Thankfully it’s not that hard to find a subscription-free ring, such as the Ultrahuman Ring Air. Just be on the lookout for subscription traps when you’re shopping. A subscription can be worth it — but probably only if you’re seriously invested in fitness or trying to self-diagnose chronic problems, like poor sleeping habits.



Oura’s latest update is a game changer for women’s health

As part of Women’s Health Month, the new features will be released in conjunction with its “Be the Expert in You” campaign.

7 You will need your smartphone

A question of convenience

Apple Health heart rate data on an iPhone.


While the compact form factor of smart rings is part of their appeal, that comes with sacrifices. It’s impossible to control settings or check recorded data on-device, so you may end up pulling out your phone more often. That’s especially true if your interest is fitness. Automatic workout detection is sometimes available, yet it can easily be inaccurate, so don’t be surprised if you frequently end up triggering or editing workout sessions manually.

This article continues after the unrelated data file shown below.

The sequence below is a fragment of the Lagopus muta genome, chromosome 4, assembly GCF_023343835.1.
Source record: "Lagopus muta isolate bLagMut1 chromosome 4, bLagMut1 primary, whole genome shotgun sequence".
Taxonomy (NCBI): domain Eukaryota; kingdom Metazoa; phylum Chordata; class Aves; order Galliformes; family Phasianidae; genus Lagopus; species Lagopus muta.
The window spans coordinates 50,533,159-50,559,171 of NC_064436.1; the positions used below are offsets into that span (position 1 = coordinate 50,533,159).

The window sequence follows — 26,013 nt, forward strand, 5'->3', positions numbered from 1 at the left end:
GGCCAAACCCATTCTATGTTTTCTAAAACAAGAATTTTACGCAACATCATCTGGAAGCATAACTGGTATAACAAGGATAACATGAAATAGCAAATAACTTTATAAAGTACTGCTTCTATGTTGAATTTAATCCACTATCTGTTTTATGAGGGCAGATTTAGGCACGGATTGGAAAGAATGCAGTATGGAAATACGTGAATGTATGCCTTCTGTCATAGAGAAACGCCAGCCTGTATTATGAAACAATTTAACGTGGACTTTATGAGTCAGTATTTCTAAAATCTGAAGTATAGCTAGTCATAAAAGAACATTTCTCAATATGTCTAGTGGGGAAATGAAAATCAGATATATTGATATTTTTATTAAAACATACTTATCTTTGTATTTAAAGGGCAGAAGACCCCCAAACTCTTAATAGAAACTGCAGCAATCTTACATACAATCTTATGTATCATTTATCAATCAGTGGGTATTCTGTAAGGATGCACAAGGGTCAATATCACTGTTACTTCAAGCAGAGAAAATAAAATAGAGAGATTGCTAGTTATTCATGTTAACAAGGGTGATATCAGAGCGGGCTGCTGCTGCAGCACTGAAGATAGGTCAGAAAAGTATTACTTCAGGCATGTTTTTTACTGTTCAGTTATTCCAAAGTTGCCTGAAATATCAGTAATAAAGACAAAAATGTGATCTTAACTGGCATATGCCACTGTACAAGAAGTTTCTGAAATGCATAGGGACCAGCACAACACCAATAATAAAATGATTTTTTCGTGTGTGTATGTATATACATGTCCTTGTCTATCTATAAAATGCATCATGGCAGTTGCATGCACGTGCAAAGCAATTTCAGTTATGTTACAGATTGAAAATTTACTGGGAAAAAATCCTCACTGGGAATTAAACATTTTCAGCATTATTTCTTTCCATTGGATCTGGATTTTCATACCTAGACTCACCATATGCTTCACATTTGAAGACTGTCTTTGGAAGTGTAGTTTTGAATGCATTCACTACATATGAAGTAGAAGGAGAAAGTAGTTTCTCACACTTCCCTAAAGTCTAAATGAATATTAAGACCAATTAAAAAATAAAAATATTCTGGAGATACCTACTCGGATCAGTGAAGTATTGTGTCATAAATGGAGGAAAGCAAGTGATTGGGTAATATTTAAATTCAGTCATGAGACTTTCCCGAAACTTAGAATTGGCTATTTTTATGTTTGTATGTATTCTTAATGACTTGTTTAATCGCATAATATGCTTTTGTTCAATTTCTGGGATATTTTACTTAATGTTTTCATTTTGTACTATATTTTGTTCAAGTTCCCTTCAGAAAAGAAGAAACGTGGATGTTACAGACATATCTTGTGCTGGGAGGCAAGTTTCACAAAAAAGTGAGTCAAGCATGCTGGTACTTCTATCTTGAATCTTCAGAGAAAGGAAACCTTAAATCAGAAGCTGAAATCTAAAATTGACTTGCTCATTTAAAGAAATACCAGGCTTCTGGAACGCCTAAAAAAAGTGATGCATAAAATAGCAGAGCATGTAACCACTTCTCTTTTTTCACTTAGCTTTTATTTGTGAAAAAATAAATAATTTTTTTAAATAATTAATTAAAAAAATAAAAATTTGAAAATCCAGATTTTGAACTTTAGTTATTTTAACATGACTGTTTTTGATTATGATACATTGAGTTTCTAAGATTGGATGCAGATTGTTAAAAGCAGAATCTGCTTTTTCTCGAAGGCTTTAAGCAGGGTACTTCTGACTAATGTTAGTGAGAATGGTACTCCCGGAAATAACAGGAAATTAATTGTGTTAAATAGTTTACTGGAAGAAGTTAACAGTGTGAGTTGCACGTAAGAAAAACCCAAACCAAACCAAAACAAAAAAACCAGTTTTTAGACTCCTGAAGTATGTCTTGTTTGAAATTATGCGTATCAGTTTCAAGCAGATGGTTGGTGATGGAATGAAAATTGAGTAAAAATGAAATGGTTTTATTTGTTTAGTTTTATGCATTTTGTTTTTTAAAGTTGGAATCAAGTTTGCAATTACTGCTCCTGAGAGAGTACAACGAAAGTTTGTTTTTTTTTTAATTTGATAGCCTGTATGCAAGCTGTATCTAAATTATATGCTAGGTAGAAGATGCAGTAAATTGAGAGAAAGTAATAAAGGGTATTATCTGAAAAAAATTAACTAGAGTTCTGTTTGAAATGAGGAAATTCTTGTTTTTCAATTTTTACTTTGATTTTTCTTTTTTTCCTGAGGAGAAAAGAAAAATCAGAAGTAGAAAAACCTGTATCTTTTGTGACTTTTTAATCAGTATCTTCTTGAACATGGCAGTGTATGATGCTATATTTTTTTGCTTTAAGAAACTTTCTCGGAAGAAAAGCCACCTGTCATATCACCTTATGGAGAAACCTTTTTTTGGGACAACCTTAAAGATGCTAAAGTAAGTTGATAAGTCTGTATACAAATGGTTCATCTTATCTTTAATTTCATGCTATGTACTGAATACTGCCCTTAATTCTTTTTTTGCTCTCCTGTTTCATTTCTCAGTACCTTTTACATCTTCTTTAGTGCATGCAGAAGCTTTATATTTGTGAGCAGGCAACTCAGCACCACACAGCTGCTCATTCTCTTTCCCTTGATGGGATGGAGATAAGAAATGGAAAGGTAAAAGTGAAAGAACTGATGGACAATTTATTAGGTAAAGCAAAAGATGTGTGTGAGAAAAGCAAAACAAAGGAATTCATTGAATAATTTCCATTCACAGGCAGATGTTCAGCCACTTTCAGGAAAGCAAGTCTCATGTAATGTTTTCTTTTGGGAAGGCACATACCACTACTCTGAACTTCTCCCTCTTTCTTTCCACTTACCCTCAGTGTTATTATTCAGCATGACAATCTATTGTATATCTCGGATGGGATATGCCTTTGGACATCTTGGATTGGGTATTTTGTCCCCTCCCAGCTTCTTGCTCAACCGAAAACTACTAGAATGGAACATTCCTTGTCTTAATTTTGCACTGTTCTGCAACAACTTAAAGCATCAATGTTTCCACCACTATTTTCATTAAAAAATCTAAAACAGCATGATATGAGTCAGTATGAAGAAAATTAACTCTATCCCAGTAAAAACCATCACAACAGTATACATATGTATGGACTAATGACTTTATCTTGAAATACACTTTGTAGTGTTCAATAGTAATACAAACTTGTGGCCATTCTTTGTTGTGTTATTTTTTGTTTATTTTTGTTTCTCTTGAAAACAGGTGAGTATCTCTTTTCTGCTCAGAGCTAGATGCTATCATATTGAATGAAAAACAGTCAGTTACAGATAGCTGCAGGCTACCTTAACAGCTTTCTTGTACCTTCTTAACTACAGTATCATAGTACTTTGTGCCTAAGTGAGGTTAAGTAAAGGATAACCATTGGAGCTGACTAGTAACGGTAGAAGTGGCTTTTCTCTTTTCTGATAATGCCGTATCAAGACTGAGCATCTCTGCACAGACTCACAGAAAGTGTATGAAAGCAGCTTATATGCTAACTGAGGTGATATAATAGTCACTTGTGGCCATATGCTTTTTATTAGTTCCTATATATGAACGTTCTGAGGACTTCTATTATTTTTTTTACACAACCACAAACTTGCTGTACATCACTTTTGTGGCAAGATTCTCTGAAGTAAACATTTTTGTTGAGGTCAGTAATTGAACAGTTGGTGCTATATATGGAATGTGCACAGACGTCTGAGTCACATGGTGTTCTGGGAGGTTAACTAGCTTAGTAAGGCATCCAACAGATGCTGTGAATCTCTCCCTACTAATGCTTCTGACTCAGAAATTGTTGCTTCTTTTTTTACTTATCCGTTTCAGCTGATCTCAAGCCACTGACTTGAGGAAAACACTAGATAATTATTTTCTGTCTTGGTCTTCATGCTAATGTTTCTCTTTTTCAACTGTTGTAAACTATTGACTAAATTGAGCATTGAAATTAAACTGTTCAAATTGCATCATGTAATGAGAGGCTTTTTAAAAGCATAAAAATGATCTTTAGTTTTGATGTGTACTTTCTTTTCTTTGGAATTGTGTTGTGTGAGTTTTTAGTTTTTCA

While the compact form factor of smart rings is part of their appeal, that comes with sacrifices.

One of the great things about screen-equipped wearables is that they can reduce your dependence on phones, whether by showing you the time, health data, and notifications, or offering some basic apps on your wrist, like messaging and music playback. All that goes out the window with a smart ring, so it might be worth saving up for something like a smartwatch.


Q: How accurate are smart rings?

In theory their heart rate (HR) and blood oxygen (SpO2) tracking can be even more accurate than smartwatches, given the blood vessels present in your fingers. In practice, though, accuracy may vary dramatically from manufacturer to manufacturer, and from situation to situation, depending on the sensors and algorithms used. Check professional reviews. It’s probably best to stick to wrist-, arm-, or chest-based trackers if you’re a hardcore runner or weightlifter who wants up-to-the-second accuracy.

Similar things can be said about sleep tracking, but with the note that no consumer sleep tracker is truly accurate beyond being able to tell when you fell asleep and when you woke up.